Showing posts with label Commerce Out. Show all posts
Showing posts with label Commerce Out. Show all posts

April 20, 2015

Who is responsible for the influx of commercials with LGBT Characters?





In an exclusive interview, Summers told 429Magazine that the All Love Is Equal project “spread globally like wildfire and the response was overwhelmingly positive…[garnering] support from many, many countries around the world.”

He traveled around the globe to photograph real-life couples wherever it was possible. Summers and his producer, Greg Jaroszewski, did what they could to find actual couples in every location, including reaching out to gay organizations.

In some locations, such as Lebanon and India, Summers opted to use models because of the potential danger to real LGBT couples. Beirut also proved challenging—they visited gay clubs there every night in search of participants. Summers said that many “vehemently said no” because it could be unsafe for them to be recognized as gay.

He said that he personally never felt like he was in danger while shooting, but he admitted, “It definitely felt risky.”

Summers also used models because of monetary concerns, realizing “it would be challenging with a small budget to find real couples…with a certain aesthetic that represents” the sort of heterosexual commercial imagery he hoped to replicate.

The photographer reported he is pleased with where this project has taken him. One thing it led to was the #LoveTravels campaign that Marriott launched in June 2014, for which the hotel chain commissioned Summers to take pictures that would celebrate inclusion.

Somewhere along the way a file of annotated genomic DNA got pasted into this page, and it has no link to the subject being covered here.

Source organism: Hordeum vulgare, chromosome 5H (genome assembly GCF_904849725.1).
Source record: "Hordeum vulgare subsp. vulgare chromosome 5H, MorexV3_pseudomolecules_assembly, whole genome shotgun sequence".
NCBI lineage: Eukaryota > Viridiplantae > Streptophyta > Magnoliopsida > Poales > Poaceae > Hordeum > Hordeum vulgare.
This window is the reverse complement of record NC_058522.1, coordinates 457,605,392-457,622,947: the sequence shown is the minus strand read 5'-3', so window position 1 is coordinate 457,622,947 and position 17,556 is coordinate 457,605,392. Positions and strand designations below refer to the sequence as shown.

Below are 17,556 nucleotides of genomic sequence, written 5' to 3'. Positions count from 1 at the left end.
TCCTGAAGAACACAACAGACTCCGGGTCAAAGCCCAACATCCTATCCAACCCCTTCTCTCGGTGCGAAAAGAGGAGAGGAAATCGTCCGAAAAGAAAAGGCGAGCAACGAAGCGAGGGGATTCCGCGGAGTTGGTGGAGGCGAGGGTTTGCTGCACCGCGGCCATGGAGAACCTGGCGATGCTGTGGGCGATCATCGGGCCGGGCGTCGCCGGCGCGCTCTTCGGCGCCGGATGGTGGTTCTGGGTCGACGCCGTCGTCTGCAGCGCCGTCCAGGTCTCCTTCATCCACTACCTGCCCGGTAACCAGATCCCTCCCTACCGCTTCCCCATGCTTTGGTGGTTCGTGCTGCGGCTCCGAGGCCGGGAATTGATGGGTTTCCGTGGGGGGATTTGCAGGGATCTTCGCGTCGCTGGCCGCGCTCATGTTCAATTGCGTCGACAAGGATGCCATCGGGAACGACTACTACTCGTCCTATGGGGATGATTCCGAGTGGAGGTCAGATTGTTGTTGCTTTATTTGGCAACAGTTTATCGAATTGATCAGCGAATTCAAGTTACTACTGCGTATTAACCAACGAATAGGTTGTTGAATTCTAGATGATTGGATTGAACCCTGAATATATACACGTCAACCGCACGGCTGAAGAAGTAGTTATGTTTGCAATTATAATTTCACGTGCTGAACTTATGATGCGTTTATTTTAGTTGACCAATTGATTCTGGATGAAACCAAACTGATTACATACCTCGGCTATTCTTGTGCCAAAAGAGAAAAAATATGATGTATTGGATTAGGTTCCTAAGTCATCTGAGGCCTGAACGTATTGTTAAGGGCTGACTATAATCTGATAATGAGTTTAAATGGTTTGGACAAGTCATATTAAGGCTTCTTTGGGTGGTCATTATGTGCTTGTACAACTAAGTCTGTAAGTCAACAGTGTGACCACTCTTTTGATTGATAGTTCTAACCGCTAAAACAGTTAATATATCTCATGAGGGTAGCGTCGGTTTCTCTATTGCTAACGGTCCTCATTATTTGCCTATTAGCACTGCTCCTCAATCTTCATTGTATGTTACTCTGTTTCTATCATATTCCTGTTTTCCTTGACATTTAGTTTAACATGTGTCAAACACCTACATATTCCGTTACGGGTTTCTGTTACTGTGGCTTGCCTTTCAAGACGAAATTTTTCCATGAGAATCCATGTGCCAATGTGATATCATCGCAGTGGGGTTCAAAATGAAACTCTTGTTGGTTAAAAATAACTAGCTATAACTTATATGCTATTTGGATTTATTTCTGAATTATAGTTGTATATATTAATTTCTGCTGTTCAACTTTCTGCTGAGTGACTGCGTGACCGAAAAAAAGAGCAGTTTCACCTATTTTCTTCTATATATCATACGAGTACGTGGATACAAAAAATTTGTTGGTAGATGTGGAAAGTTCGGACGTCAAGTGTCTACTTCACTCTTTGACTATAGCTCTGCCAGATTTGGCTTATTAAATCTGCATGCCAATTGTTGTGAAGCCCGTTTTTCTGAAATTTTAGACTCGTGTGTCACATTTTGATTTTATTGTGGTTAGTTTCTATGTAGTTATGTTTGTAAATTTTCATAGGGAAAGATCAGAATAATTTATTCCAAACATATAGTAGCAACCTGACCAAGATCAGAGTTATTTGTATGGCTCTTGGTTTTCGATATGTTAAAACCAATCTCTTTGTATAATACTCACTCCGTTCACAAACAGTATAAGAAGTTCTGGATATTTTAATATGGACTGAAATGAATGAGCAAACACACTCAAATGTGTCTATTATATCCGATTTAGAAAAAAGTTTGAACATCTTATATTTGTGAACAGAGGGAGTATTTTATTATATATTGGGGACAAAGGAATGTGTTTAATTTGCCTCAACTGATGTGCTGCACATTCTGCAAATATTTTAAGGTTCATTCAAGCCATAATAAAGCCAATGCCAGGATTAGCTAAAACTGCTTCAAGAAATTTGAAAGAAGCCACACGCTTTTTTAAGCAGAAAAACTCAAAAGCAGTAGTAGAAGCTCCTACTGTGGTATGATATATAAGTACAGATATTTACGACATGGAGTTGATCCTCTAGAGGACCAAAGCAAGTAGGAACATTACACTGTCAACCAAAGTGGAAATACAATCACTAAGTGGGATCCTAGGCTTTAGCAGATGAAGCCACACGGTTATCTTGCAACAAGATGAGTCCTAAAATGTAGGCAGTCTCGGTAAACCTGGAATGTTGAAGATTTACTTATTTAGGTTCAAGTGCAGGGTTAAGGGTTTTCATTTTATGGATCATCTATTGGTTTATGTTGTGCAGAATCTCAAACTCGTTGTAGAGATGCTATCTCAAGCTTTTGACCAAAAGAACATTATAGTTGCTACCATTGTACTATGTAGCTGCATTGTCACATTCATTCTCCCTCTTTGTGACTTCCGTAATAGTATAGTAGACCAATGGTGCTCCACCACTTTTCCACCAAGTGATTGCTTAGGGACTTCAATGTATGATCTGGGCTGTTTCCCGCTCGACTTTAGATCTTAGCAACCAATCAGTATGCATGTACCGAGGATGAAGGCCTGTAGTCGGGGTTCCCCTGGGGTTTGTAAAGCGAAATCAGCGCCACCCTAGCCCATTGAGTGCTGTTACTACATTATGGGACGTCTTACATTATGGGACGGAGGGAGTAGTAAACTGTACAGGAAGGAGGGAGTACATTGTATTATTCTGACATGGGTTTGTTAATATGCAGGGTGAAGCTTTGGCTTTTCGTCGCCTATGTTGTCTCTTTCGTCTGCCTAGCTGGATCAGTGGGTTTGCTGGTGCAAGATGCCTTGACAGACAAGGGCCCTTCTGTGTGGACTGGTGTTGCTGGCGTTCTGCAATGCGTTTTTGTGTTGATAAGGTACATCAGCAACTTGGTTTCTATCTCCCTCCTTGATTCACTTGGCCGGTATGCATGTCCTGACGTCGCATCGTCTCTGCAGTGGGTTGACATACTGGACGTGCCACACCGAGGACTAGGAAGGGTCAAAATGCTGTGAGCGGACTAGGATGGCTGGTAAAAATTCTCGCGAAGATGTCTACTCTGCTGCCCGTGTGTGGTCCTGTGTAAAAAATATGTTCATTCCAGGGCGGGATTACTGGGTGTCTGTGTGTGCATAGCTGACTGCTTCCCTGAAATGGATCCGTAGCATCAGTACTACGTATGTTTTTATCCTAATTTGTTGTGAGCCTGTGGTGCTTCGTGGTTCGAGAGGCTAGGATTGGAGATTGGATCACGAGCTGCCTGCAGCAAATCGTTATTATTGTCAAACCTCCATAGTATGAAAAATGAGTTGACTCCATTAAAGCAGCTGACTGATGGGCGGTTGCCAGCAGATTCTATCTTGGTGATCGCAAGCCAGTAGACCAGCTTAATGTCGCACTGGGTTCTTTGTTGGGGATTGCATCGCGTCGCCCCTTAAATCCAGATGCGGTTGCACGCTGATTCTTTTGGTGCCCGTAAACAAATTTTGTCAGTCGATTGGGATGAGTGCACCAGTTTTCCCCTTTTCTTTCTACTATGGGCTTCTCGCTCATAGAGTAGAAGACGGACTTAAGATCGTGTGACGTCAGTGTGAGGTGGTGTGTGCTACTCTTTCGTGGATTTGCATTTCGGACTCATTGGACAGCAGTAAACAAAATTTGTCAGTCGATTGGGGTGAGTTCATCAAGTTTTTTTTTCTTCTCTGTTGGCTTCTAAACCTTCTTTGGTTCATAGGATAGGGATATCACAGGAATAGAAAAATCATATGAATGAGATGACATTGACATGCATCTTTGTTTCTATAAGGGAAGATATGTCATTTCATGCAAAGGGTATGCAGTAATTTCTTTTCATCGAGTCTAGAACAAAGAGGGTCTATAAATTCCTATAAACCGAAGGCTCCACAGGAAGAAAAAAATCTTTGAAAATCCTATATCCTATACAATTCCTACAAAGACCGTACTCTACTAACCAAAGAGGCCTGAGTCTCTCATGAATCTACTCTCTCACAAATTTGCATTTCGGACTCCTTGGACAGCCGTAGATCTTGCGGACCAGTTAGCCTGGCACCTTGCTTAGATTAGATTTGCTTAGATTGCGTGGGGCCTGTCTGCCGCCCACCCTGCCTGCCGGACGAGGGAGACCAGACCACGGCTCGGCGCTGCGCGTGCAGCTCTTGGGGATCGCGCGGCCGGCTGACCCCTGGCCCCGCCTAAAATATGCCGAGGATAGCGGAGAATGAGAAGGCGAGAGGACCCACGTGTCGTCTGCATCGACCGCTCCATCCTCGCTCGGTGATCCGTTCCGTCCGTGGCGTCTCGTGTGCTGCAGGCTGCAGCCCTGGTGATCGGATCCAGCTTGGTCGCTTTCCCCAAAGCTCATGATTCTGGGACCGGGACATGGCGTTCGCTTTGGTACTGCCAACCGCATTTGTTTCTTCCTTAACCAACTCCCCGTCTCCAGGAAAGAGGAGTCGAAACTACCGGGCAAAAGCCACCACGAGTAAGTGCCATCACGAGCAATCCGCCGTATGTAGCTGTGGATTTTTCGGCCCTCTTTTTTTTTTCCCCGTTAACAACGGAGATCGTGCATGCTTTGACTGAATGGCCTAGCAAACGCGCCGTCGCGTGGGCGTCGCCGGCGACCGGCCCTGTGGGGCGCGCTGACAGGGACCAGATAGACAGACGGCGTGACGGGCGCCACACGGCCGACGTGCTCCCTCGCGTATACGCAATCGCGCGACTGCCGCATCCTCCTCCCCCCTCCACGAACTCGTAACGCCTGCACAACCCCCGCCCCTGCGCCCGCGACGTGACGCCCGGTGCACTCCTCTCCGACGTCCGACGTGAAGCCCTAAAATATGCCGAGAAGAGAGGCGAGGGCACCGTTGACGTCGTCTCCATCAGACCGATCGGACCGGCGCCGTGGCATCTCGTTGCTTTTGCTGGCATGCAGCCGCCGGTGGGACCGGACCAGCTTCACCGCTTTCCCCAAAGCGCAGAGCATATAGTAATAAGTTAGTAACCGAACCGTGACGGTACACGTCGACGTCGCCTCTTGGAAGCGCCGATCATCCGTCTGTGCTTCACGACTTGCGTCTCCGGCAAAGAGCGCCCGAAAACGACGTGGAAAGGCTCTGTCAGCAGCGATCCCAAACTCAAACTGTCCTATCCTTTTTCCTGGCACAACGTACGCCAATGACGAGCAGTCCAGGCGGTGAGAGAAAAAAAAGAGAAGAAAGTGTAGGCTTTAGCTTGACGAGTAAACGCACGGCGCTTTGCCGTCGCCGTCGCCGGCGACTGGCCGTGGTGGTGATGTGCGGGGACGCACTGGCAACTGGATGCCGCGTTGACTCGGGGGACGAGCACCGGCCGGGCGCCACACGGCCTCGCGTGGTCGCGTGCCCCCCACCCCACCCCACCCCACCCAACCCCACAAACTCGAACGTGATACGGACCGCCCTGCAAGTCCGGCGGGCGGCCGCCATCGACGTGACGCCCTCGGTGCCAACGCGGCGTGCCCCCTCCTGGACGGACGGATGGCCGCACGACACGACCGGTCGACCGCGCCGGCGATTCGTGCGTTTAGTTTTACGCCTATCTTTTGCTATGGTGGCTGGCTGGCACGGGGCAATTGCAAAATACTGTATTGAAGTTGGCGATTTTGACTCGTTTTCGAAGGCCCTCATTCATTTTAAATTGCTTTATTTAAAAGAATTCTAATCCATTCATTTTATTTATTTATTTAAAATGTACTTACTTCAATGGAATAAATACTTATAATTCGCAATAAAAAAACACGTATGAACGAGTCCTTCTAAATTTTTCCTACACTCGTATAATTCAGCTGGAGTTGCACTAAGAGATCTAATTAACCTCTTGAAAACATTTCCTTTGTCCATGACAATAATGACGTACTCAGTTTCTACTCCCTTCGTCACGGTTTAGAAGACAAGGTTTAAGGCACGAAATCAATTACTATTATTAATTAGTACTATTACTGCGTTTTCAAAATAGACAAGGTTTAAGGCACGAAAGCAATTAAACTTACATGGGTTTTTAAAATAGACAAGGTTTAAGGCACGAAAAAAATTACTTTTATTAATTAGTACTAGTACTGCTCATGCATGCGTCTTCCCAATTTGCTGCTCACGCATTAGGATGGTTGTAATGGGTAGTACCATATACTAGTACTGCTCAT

Photo credit: Braden Summers/Marriott International

The senior director of segment marketing, Kristine Friend, said in a press release, “Braden’s work so beautifully illustrates the inclusiveness and equality that we embrace.”

For the #LoveTravels campaign, Summers exclusively used actual LGBT people as opposed to models. The project can be viewed at Marriott’s LoveTravels page.

One couple he worked with was Marc Phariss and Vic Holmes of Texas, who have been together for more than seventeen years. They reached out to him after seeing his work at the HRC National Dinner to ask if Summers would photograph their wedding. He declined, explaining that he is not a wedding photographer per se: “I told them about my process and how I’m more interested in narrative [imagery],” he said.

Instead, he offered to “illustrate their love and romance,” with the aiming of taking pictures that were “representative of LGBT love in the South.”

Summers added that he would like to continue the sort of work he started with All Love Is Equal, if it again becomes financially feasible to do so.

429Magazine

October 4, 2014

The Effort to keep Openly Gay MBA’s out of the Closet

                                                                                
Corey Hodges spent several years keeping his sexuality off the record at work while he was a naval officer, and plans to never do that again. Hodges, a 27-year-old MBA student at the University of Massachusetts-Amherst’s Isenberg School of Business, says he’d rather hold out for an employer that isn’t squeamish about hiring a gay man.
“With our generation, there’s enough of a mentality where it’s like, ‘I’m not going to deal with this,’” says Hodges, who has paw prints tattooed on his right arm. “I will find someone who will find the value in what I have to provide, and if that’s not you, that’s fine.”
Hodges is one of about 1,350 people who are in San Francisco this week for a conference celebrating MBAs who are lesbian, gay, transgender, or bisexual. His desire to be openly gay in his professional life is one encouraged by Reaching Out MBA, the nonprofit running the conference. To make their support for this stance official, the group is announcing a new set of scholarships today, each which will offer at least $10,000 per year toward tuition for one LGBT student at six top business schools. “Our goal is to make it clear to those who are entering their career with MBAs that business is a place for them, and that they should be proud to be out,” says Matt Kidd, the executive director of Reaching Out MBA.